Reaction has ranged from indifference to paranoia. On one end of the spectrum, reckless students from University of Austin chartered a plane and flew to Mexico for spring break. 44 of them contracted coronavirus. On the other, fake news circulates, conspiracy theories go viral on WhatsApp, and people self-medicate with chloroquine, leading to paranoia.

What is fact and what is fiction?

Ethnic Media Services video briefing on Coronavirus

Ethnic Media Services held a video briefing last Friday, March 27th, with a panel of medical health professionals and advocates who are on the forefront of coronavirus research, work, and policy. The panelists addressed current information about the virus, safety measures, and effects on marginalized communities.

Dr. Daniel Turner-Lloveras, Harbor UCLA Medical Center, and Dr. Rishi Manchanda, Health Begins, spoke about overlooked populations and how their health will actually determine the efficacy of COVID-19. Turner-Lloveras pressed that we need to ensure access to public health for those that are undocumented or without health insurance. 43% of undocumented immigrants are without health insurance and are high risk populations if they contract the virus. 

Additionally, the pandemic has the potential “to disproportionately affect communities of color and immigrants,” Dr. Manchanda confirmed. He expanded that the reason for this is that these populations are at a “greater risk for exposure, have limited access to testing, and have severe complications.”

Dr. Rishi Manchanda briefing community media outlets

Many frontline staff for essential services belong to such communities and are at a higher risk of exposure because of their contact with the public. People on the frontline are unable to take time off due to the nature of their job and their dependency on the income; many continue to work while sick. Infection can spread from work to home and into these communities due to the density of housing.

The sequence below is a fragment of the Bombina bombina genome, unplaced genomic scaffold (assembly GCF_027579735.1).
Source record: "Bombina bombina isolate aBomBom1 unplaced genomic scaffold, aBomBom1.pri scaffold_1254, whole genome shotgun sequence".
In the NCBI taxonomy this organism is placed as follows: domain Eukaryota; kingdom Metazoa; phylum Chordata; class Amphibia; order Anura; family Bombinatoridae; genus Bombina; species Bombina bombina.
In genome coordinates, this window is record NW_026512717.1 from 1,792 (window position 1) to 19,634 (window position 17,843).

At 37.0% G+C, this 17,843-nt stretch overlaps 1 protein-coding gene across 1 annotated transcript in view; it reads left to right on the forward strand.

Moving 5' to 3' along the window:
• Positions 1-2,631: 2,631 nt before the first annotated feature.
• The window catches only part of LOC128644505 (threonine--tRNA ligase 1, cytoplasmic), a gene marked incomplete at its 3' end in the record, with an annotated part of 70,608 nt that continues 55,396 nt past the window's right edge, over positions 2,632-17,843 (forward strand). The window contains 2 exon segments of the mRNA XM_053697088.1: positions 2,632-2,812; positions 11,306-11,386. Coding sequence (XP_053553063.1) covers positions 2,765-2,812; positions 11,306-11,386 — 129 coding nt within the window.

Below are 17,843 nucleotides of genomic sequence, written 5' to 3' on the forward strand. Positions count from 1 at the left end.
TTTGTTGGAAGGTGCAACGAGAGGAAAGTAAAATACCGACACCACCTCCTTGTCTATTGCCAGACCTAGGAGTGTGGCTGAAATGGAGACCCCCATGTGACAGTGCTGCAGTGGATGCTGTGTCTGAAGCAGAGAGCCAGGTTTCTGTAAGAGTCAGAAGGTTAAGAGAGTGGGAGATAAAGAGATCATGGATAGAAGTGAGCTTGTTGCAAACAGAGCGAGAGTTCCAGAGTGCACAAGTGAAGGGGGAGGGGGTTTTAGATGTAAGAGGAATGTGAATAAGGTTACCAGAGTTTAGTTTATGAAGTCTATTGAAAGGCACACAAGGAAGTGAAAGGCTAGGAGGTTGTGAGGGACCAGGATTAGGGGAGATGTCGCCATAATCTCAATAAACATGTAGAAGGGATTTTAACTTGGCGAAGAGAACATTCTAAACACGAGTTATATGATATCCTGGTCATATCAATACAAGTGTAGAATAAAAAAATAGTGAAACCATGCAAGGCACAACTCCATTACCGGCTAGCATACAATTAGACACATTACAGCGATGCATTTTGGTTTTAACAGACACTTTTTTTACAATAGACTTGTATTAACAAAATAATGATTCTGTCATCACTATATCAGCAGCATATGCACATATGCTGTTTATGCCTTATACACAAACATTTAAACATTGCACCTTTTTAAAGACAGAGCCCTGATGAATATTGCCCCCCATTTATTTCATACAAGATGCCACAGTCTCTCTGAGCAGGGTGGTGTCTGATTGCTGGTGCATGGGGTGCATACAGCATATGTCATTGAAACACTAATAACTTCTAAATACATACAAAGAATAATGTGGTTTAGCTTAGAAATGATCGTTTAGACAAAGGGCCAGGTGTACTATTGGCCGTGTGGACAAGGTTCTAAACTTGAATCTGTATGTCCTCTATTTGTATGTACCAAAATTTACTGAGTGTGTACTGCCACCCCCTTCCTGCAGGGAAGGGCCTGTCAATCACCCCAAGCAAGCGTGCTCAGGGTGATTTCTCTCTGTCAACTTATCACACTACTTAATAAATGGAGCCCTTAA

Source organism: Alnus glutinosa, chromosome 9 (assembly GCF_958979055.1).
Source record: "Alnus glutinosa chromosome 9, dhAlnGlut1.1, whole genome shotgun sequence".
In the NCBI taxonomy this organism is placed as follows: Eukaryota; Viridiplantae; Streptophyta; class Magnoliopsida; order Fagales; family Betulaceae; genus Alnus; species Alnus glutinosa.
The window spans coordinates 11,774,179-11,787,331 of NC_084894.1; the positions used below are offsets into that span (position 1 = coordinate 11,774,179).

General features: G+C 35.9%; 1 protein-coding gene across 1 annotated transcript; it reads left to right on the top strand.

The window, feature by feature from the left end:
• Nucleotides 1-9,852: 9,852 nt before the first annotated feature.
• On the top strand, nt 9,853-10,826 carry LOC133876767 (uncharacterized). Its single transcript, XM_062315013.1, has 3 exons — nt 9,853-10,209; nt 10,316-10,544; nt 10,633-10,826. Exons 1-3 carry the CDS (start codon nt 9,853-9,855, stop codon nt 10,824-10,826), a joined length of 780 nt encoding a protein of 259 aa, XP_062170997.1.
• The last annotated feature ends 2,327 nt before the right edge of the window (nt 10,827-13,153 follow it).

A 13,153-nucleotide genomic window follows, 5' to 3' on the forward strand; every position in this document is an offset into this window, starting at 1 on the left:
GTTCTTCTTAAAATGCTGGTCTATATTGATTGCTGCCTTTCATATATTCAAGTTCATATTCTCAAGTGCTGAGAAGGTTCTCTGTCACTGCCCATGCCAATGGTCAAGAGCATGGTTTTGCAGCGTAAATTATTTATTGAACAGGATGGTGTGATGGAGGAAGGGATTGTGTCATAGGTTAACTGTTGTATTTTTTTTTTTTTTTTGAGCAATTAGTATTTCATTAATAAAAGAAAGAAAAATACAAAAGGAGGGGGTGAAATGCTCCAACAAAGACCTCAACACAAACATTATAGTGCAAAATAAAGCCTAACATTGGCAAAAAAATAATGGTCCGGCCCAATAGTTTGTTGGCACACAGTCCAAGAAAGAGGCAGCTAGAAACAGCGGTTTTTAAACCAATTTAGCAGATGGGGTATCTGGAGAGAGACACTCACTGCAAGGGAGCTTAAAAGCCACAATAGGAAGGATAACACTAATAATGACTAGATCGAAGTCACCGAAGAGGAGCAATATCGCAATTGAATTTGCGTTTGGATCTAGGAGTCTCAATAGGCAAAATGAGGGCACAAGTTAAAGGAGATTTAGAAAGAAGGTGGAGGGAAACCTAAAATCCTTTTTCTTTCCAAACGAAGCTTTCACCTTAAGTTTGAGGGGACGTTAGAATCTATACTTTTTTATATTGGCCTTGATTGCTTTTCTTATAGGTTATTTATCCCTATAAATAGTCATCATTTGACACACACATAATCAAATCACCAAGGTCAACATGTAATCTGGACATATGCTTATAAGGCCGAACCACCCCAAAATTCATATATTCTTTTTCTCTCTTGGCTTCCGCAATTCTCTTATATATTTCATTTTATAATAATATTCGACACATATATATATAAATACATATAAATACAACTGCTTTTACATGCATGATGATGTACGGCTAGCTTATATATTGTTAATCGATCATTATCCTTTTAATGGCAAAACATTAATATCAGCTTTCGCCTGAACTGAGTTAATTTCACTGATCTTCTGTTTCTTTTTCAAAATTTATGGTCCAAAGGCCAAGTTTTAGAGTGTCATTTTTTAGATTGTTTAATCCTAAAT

Once exposed, vulnerable populations have limited access to testing for a multitude of reasons – fear of the healthcare system, lack of health insurance, inability to communicate their needs, and underlying racism. 

Infection from this virus can cause complications leading to chronic illness. The risk of developing chronic illness is higher for communities of color. Research shows that African American, Latinx, and Asian Americans have an increased probability of having chronic illness, over white populations; “Asian Americans, Native Hawaiians, and Pacific Islanders are at twice the risk of developing diabetes than the population overall.”

The nascence of a pandemic brings with it a pressing need to address the gaps within the structural framework of the public health system in America. If we are unable to effectively help disenfranchised communities, then we are ineffective in controlling the spread of the virus.